(b)of any other opposing or conflicting claims to such debt or thing in action;he may, if he thinks fit, either call upon the persons making claim thereto to interplead concerning the same, or pay the debt or other thing in action into court under the provisions of the M1Trustee Act, 1925.

(2)This section does not affect the provisions of the M2Policies of Assurance Act, 1867.
[F1(3)The county court has jurisdiction (including power to receive payment of money or securities into court) under the proviso to subsection (1) of this section where the amount or value of the debt or thing in action does not exceed [F2£30,000].]

Common forms of security

Common forms of security over claims and receivables are:

Security assignment (or mortgage).



The security will almost always be in writing. The security must be executed as a deed if it grants the lender a power of attorney. A lender taking a security assignment may require that assignment to comply with section 136 Law of Property Act 1925. The key advantage this compliance brings is that the assignee can bring a court action to enforce the assigned right without joining the assignor in the proceedings. There are other ways of obtaining that ability. For example, the assignment or charge may grant the lender a power of attorney to bring court proceedings in the assignor's (or chargor's) name. Alternatively, it might authorise the lender to appoint a receiver to enforce the assigned (or charged) rights in the security provider's name but at the lender's direction. Nevertheless, lenders tend to prefer that their security assignments comply with section 136 where possible.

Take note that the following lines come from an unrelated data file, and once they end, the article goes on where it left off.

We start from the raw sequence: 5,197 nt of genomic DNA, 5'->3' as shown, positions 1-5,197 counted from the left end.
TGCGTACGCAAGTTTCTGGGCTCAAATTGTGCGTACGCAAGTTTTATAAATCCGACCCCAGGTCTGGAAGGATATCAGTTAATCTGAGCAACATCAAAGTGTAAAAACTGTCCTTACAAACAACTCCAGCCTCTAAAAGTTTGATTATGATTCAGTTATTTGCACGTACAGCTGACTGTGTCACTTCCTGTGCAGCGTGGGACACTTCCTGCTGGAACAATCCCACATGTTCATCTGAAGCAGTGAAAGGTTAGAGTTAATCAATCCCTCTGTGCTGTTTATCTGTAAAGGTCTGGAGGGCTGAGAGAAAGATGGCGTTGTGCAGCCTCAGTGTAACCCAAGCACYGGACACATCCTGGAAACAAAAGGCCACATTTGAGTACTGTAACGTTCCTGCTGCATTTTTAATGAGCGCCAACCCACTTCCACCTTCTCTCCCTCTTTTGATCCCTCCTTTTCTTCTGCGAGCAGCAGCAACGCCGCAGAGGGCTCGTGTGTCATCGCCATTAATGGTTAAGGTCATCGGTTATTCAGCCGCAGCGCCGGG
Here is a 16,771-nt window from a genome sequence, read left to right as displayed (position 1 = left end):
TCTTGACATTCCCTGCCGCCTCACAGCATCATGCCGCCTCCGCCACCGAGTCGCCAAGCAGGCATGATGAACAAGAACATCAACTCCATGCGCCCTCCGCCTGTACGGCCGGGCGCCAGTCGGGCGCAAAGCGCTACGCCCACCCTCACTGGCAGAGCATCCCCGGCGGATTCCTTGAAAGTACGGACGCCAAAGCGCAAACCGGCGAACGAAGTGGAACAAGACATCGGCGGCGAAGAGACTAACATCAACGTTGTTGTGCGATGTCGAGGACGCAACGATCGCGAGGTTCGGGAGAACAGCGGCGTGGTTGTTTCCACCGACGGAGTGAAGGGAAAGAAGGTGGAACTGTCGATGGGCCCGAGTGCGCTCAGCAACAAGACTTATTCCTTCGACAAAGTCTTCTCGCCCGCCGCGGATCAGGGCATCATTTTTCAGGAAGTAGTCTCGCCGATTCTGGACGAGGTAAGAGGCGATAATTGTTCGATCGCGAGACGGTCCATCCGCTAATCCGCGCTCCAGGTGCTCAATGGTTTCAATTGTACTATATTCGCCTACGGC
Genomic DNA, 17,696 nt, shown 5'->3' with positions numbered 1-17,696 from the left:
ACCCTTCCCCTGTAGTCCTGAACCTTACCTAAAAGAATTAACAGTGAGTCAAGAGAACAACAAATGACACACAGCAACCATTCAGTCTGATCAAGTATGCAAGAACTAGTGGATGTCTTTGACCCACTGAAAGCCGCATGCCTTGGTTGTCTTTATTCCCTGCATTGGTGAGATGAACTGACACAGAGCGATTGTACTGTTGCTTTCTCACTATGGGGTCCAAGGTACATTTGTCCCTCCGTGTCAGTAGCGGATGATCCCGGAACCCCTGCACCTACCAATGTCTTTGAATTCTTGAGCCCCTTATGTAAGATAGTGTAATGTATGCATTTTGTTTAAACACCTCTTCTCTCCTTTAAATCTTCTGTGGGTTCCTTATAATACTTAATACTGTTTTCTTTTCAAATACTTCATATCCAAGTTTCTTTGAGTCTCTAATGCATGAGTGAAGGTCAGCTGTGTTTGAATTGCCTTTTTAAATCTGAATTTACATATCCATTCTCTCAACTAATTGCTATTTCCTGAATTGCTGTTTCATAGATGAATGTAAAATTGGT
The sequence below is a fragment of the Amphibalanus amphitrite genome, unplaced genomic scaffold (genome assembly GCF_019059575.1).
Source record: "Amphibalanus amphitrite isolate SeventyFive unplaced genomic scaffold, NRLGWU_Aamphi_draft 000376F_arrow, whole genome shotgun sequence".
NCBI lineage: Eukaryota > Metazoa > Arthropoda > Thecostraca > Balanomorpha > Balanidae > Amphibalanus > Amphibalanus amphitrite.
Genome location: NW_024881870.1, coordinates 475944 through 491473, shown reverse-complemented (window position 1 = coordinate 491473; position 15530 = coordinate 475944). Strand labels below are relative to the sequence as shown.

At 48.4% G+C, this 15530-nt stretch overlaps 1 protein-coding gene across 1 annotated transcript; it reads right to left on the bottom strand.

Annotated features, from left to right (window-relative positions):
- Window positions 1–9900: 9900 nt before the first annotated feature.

To comply with section 136, an assignment must be:

In writing signed by the assignor.

Of the whole right.


Expressed as an assignment (that is, a title transfer) rather than a charge (that is, the mere appropriation of an asset without transferring its title).

Notified in writing to the debtor or other person against whom the assigned right is enforceable.

Of legal rather than equitable rights (such as future property).

Whether rights are future property is a complex question under English law. An assignment of all rights to claim under an existing insurance policy is, for example, regarded as future property. Future property may be assigned or charged under English law, but if it is assigned the assignment will not comply with section 136.

To perfect the security assignment or charge, it is advisable (though not always commercially possible) to notify the debtor or other obligor. Priority between multiple assignments of the same right is (broadly) determined by the order in which the debtor or other obligor receives notice of each assignment. To benefit from this rule a notifying assignor must, among other things:
Give value for its assignment.

Not have had notice of a previous assignment when it took its own assignment.

A security assignment or charge of claims or receivables granted by a UK company or LLP must be registered at Companies House in the 21-day period immediately after the security is created or it will be void on insolvency and against other creditors

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Re: DCA Assignements

Post by Waffle on Wed Aug 09, 2017 9:40 pm

Van Lynn Developments v Pelias Construction Co Ltd 1968 where by Lord Denning - the debtor is entitled to see the deed of assignment; Webster v Ridgeway (2009) ELR 439 the debtor is entitled to see a redacted version.

What gets me is that they have all our personal data transfer it throughout europe and beyond, but they will do all to stop us from seeing proof of claim! It has to be redacted now??

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Re: DCA Assignements